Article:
Dial-a-Molecule Network Meeting on Computational Prediction of Reaction Outcomes and Optimum Synthetic Routes

This workshop took place on 10th and 11th September at the Weetwood Hall Conference Centre & Hotel in Leeds, and you can find out more about it on the Dial-a-Molecule website. I was invited to give a presentation on the ligand knowledge base approach, and my contribution title was: “Computational Prediction of Reaction Outcomes and Optimum Synthetic Routes”. Since then, I’ve developed 2 new collaborations with other attendees of the meeting and we’ve successfully applied for some seed-funding from the network – more about this soon.

2013 Year Review

DSC_1445-copyAlmost spring already! So I have been rubbish with keeping the blog up-to-date, and now the easiest thing seems to be to write a quick review of 2013 and move on. Actually, it seemed that way in January, I just haven’t gotten around to actually doing this until now… No more procrastinating, here is my summary of 2013 highlights:

From January-March 2013, I was involved in a project with Prof. Chris Frost and his PhD student, Will Mahy, as well as Dr Paul Murray from CatScI Ltd., looking at copper-catalysed coupling reactions that showed some interesting experimental results. This collaboration was funded as one of a number of projects aimed at strengthening the links between researchers in catalysis based in Bath, Bristol and Cardiff, and contributed an additional 0.3 FTEs of my time. It still needs a bit more work when I can find the time, but we are hoping to publish some of the results in due course.

In February, I also hosted Dr Jason Lynam, from the University of York, who visited for a couple of days to make progress on our joint publication on transition metal-stabilised vinylidenes. The paper has now (as of early March 2014) been accepted for publication, details to follow soon.

In March, a meeting with Prof. Doug Stephan from the University of Toronto led to a low-level collaboration with Shawn Postle, on of Doug’s PhD student, aimed at establishing whether DFT-calculated parameters can be used in the context of frustrated Lewis pairs. Early results look promising…

April saw the annual Bristol Synthesis Meeting, as well as a visit from Dr Lee Higham from the University of Newcastle. Lee came to give a seminar (“Surprises in Primary Phosphine Chemistry and their Applications in Catalysis and Disease Imaging” and catch up with old friends (he was a postdoc in Prof. Paul Pringle‘s lab many moons ago), but also to discuss LKB parameters for some of his primary phosphine ligands and the introduction of E(SOMO) as a measure of ligand stability to our databases.

York Minster quite early one morning in June 2013

York Minster quite early one morning in June 2013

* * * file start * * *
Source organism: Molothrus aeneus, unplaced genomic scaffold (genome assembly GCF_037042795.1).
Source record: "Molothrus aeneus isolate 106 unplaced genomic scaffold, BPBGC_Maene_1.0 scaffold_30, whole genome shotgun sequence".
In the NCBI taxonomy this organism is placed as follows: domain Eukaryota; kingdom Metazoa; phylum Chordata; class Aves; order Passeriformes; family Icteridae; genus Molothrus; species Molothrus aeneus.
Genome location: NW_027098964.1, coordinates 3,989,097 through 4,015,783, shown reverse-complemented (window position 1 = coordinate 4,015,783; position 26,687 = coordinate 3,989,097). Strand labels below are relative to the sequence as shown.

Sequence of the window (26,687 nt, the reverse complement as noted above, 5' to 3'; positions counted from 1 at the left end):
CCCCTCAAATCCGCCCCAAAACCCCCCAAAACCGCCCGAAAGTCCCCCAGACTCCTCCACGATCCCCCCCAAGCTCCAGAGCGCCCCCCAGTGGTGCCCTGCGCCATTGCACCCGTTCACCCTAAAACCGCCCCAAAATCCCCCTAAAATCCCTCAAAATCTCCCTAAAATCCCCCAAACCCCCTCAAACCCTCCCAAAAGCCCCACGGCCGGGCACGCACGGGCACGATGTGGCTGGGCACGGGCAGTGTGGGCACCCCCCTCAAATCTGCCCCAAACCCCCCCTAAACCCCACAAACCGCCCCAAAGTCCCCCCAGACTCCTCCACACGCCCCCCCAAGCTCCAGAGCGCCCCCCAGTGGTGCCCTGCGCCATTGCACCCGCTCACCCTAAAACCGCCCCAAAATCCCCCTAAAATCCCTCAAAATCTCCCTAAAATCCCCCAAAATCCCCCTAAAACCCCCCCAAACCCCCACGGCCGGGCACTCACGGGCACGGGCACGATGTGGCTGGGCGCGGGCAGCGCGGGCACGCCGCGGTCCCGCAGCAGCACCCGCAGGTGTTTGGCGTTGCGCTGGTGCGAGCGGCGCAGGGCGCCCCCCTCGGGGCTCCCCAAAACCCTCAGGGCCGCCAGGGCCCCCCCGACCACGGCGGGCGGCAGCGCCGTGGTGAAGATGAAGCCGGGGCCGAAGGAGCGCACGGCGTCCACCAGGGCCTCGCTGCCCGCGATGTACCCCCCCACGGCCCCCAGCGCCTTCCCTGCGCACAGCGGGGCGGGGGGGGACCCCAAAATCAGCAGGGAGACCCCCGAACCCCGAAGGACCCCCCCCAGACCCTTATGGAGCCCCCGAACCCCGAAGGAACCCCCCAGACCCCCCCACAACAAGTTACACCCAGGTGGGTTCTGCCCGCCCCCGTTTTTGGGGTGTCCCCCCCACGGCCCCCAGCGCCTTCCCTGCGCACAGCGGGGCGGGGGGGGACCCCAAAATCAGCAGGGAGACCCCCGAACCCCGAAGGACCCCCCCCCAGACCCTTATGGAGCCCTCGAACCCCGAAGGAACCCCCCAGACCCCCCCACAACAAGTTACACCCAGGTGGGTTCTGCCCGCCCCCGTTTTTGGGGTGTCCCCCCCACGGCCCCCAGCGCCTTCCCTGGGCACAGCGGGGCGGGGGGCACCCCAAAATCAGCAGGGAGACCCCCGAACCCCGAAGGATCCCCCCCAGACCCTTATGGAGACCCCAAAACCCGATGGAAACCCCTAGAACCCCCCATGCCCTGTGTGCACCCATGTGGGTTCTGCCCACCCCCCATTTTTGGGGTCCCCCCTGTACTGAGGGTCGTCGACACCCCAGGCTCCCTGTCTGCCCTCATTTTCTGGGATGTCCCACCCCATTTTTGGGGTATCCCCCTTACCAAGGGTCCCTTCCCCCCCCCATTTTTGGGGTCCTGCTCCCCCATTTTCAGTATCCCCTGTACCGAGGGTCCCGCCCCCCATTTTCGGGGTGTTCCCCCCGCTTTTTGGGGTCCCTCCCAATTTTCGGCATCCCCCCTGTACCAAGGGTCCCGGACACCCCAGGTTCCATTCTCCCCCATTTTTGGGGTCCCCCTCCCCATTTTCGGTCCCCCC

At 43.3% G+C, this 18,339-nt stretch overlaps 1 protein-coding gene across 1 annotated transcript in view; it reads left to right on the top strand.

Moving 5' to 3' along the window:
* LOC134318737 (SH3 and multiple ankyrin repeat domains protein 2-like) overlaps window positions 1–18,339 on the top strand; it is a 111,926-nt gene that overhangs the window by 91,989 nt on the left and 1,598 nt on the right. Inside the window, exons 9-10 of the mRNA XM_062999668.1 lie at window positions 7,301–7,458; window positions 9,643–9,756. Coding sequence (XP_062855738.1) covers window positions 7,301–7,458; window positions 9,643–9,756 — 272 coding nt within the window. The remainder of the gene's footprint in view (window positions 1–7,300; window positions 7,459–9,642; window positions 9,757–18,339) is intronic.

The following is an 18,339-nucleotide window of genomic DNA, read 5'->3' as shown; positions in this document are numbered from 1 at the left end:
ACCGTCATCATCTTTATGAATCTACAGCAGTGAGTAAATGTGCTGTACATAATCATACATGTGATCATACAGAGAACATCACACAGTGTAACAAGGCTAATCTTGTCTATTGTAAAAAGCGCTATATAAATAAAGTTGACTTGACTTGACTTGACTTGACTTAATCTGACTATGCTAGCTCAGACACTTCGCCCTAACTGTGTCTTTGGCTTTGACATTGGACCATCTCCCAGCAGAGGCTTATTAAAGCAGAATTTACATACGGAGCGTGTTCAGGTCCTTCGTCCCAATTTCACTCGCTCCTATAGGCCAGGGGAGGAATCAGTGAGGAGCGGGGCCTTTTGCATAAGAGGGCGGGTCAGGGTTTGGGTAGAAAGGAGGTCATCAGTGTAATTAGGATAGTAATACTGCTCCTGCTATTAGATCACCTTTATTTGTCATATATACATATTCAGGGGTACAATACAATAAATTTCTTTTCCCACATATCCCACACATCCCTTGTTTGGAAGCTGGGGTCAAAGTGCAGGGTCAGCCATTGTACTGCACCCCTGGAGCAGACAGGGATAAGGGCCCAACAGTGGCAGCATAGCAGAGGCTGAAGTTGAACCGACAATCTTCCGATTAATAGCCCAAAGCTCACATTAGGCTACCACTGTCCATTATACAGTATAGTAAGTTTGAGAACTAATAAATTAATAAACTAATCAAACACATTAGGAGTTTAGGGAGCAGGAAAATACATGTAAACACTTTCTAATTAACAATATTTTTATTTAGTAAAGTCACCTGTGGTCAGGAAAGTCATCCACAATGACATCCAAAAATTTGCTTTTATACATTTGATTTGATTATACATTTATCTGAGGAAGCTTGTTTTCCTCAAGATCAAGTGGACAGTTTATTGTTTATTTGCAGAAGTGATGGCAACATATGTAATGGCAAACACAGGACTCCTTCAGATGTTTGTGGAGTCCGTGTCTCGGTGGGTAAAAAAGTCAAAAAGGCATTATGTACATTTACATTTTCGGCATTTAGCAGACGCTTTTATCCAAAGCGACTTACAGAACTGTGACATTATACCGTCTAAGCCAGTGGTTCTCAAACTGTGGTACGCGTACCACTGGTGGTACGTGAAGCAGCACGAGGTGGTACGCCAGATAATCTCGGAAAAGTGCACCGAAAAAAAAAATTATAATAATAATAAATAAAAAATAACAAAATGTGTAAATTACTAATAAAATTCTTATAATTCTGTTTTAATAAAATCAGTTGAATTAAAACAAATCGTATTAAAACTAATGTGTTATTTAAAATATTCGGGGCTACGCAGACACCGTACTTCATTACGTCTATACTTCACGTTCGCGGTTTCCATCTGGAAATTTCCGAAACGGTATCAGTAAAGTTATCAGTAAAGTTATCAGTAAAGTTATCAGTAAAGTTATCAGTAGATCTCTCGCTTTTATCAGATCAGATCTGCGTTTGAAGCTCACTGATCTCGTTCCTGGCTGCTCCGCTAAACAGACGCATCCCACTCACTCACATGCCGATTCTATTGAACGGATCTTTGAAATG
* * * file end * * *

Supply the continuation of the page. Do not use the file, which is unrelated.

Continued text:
In May and June, my colleague Dr Jenny Slaughter and I got busy in the background to prepare posts and get the Picture It… Chemistry blog ready for launch.

June also saw my return visit to Jason Lynam in York (still working on the paper…), as well as a chance to catch up with Prof. Laurel Schafer from the University of British Columbia in Vancouver, interrupting her time in Oxford for a short visit to Bristol and give a seminar on “Catalytic Hydroaminoalkylation”. I first met Laurel at the GRC in Newport, RI in 2012, so this was a welcome opportunity to catch up about research and set the world to rights over dinner.

The start of July was taken up with the 20th EuCheMS Conference on Organometallic Chemistry (EuCOMC XX) in St. Andrews, a good opportunity to catch up with Dr Claire McMullin, find out about new developments in computational chemistry and organometallic catalysis, as well as plan a visit by Dr Mie Vilhelmsen to Bristol later in the year.

View of St. Andrews, taken from West Sands Beach

View of St. Andrews, taken from West Sands Beach

This was swiftly followed by the official launch of our Picture It… Chemistry blog on 10th July, attracting around 700 views on its first day and over 1,400 over the course of July. We also accompanied Jenny to Showoff Science, where she spiced up the evening with her talk about chillis.

Dr Jenny Slaughter at Science Showoff (image taken from Picture It... Chemistry Blog, http://chempics.wordpress.com/

Dr Jenny Slaughter at Science Showoff (image taken from Picture It… Chemistry Blog, http://chempics.wordpress.com/

August and September were relatively quiet and taken up with research, holiday and teaching preparation, as well as moving office. However, in late August the Picture It… Chemistry blog was mentioned on the Nature Chemistry Blogroll for Everyday Chemistry, leading to considerable spikes in visits to the blog at an otherwise quiet time of year.